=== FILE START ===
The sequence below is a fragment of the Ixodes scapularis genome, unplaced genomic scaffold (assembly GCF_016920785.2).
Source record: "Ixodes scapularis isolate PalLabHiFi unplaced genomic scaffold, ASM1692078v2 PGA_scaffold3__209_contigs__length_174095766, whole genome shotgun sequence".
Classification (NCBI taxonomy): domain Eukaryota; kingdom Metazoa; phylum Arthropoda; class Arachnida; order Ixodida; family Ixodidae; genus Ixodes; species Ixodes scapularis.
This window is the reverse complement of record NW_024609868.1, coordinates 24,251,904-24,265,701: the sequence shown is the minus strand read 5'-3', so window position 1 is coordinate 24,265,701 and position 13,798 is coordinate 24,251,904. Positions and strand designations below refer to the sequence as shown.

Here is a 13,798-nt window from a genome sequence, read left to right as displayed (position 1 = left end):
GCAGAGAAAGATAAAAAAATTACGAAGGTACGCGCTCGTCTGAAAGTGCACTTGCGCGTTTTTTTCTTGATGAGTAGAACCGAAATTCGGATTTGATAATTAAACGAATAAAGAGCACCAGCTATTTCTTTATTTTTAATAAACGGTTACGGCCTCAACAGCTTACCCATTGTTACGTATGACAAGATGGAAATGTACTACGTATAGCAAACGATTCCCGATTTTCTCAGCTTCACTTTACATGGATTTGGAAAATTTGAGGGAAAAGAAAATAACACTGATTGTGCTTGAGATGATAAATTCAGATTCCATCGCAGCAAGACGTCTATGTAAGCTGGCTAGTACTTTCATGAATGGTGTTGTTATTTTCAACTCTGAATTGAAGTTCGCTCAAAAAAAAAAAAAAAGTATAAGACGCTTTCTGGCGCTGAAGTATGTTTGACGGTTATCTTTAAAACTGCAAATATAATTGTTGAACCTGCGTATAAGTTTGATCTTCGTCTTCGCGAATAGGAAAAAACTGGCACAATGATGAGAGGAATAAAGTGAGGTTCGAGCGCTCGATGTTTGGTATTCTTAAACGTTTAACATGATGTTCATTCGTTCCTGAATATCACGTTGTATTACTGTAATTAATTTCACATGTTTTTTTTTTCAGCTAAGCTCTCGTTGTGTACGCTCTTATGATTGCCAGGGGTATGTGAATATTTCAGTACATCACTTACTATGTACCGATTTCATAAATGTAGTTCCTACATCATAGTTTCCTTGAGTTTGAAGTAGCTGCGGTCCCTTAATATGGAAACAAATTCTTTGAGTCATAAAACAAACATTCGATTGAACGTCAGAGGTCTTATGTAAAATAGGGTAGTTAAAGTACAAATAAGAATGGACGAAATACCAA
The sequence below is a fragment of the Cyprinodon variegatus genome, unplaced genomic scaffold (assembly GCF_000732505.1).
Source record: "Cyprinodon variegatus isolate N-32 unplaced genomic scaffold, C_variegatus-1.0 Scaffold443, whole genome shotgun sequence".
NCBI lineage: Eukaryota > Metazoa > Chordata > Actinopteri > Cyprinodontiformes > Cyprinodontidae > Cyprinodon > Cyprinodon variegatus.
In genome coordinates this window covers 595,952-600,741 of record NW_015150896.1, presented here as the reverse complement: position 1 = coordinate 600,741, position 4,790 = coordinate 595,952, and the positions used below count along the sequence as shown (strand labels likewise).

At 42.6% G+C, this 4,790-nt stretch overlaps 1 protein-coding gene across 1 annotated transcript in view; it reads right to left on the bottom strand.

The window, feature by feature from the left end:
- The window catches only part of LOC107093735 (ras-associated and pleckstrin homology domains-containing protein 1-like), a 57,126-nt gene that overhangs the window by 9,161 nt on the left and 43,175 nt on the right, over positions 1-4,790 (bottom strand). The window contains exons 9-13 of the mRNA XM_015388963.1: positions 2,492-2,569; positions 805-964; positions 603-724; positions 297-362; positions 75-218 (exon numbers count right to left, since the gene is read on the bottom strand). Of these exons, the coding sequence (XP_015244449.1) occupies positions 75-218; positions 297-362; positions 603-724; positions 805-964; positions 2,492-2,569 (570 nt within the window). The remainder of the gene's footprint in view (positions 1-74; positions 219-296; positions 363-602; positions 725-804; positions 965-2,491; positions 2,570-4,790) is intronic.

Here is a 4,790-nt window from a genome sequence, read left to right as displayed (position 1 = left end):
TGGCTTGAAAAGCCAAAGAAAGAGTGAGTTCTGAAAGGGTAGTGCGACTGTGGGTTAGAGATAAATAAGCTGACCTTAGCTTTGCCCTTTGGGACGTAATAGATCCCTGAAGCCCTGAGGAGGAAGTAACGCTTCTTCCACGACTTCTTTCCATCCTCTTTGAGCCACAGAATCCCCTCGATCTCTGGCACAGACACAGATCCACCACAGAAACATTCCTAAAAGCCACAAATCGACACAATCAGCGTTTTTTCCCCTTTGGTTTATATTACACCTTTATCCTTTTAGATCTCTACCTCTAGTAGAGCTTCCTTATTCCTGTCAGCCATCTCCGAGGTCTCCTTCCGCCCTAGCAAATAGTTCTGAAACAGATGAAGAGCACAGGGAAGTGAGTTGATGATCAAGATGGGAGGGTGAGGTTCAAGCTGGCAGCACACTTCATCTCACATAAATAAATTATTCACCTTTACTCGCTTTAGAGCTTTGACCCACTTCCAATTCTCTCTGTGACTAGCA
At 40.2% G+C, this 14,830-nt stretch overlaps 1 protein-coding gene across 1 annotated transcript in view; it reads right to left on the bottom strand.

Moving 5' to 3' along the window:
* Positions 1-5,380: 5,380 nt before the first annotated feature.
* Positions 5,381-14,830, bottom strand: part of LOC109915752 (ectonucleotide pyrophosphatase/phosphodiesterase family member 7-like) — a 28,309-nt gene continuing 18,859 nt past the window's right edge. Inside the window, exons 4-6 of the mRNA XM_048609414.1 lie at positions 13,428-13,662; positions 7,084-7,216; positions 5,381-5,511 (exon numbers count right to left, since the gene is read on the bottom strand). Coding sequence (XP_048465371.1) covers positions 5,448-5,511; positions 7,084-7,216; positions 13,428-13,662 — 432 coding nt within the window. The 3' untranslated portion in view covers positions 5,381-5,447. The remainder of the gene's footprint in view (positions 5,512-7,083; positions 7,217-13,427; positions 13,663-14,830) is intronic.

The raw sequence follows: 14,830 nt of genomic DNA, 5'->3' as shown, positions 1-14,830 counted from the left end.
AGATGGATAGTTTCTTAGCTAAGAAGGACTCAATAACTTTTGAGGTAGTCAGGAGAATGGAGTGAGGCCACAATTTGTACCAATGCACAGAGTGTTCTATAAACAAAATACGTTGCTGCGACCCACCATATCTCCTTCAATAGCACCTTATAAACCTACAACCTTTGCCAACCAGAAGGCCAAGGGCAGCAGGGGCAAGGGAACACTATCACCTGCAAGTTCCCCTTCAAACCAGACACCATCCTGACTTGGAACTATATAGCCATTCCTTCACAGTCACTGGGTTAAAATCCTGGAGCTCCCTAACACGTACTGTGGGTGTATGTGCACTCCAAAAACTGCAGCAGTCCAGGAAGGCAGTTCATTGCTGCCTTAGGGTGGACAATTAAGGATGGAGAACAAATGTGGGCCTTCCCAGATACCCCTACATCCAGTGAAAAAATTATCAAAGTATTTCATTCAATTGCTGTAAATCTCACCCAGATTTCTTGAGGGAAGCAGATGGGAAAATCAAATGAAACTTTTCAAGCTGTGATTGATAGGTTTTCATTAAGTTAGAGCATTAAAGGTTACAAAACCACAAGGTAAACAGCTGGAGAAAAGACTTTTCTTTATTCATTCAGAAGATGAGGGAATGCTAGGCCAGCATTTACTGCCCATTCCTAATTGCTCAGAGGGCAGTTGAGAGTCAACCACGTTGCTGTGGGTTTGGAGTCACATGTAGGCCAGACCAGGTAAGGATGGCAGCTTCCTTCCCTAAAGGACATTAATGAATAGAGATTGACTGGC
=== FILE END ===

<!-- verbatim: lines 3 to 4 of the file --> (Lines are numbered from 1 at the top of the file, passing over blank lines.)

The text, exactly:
Classification (NCBI taxonomy): domain Eukaryota; kingdom Metazoa; phylum Arthropoda; class Arachnida; order Ixodida; family Ixodidae; genus Ixodes; species Ixodes scapularis.
This window is the reverse complement of record NW_024609868.1, coordinates 24,251,904-24,265,701: the sequence shown is the minus strand read 5'-3', so window position 1 is coordinate 24,265,701 and position 13,798 is coordinate 24,251,904. Positions and strand designations below refer to the sequence as shown.